Start a Seed Library

So you want to start a seed lending library in your community? Here’s how to do it:

Starting a seed library is a powerful and effective way to support seed sovereignty where you live. It’s also a lot of fun! Luckily you don’t have to build it from scratch – there are some in-depth, easy-to-follow resources available to guide you through the process. has step-by-step instructions on launching a community seed library, including detailed webinars. Just click the “Start a Library” menu at the top of the homepage. They even provide a downloadable toolkit with everything you need to get set up. All resources are 100% free and open-source.

Link Up with Other Seed Libraries

Once your seed library is up and running, be sure to add your location to the database at by clicking the Sister Libraries link under the “Start A Library” menu tab. You should also add your library to RMSA’s Seed Libraries directory. Finally, join the Seed Libraries social network to get connected with the growing global community of seed librarians and advocates.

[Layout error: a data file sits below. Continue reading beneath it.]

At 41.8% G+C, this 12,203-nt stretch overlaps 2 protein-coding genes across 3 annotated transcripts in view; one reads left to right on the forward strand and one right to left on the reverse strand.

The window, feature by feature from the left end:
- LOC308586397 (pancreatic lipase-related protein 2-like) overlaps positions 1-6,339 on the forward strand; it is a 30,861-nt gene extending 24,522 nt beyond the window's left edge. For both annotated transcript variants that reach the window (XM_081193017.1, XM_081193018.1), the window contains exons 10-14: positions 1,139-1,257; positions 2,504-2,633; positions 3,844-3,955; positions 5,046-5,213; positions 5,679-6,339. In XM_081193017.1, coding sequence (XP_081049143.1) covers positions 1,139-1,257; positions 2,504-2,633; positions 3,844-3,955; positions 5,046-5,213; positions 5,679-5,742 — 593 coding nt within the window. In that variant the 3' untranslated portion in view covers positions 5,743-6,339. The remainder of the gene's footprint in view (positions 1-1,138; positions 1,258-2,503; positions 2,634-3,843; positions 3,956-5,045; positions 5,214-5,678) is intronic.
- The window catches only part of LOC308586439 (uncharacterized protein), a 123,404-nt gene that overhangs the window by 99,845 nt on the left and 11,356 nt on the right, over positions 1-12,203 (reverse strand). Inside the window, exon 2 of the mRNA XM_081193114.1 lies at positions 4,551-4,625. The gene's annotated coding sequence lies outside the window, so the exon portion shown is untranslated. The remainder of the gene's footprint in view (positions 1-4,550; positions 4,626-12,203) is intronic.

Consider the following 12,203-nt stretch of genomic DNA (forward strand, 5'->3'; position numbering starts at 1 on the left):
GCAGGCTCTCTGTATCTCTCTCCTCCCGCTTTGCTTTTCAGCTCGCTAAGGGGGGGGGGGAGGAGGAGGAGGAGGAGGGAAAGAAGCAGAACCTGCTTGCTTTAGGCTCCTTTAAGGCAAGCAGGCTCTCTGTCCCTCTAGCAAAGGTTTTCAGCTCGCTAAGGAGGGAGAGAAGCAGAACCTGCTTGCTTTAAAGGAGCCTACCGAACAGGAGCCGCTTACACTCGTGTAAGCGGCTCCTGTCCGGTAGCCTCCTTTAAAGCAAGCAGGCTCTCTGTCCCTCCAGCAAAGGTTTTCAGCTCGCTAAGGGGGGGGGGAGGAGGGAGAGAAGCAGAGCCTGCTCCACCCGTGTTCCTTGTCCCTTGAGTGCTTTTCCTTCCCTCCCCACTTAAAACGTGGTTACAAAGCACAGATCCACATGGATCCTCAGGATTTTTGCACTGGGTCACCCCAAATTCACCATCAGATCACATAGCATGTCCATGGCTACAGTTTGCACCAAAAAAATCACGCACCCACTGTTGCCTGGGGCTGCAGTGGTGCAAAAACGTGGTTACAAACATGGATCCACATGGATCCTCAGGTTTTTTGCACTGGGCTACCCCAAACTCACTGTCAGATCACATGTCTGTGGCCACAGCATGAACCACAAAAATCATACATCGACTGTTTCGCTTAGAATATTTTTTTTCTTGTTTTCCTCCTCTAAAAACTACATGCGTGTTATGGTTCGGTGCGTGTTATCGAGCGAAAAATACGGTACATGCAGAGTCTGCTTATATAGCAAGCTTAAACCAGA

Pro Tips for Budding Seed Libraries:

  • Start small. You don’t have to have hundreds of varieties, a fancy chest of drawers, or years of personal seed saving experience to launch a successful seed library. Get the basics in place and let things grow over time!
  • Be enthusiastic.Passion goes a long way with grassroots projects. When pitching your project to potential locations or wrangling helpers from the community, your infectious enthusiasm for seeds will always seal the deal
  • Don’t go it alone. Seed librarians will tell you, the biggest challenge they face is burnout. Seek volunteers early and make sure to share the workload.
  • Stay informed and inspired. As a seed librarian, you’ll be the go-to person in your town for the local seed movement. Keep your finger on the pulse by reading books, watching films, and following social media connected to the seed movement. We recommend the film SEED: The Untold Story and the book Seed Libraries: And Other Means of Keeping Seeds in the Hands of the People by Cindy Conner. To learn the history of the seed library movement, check out this article written by RMSA staff.
  • Have fun! If you’re not laughing and smiling at least half the time, you’re doing it wrong. Seeds bring people together around hope and joy, so make sure that is in your heart as you work. The rest will fall into place.
 Image credit:  “Seed Library at Berryessa” by San José Public Library is licensed under CC BY 2.0.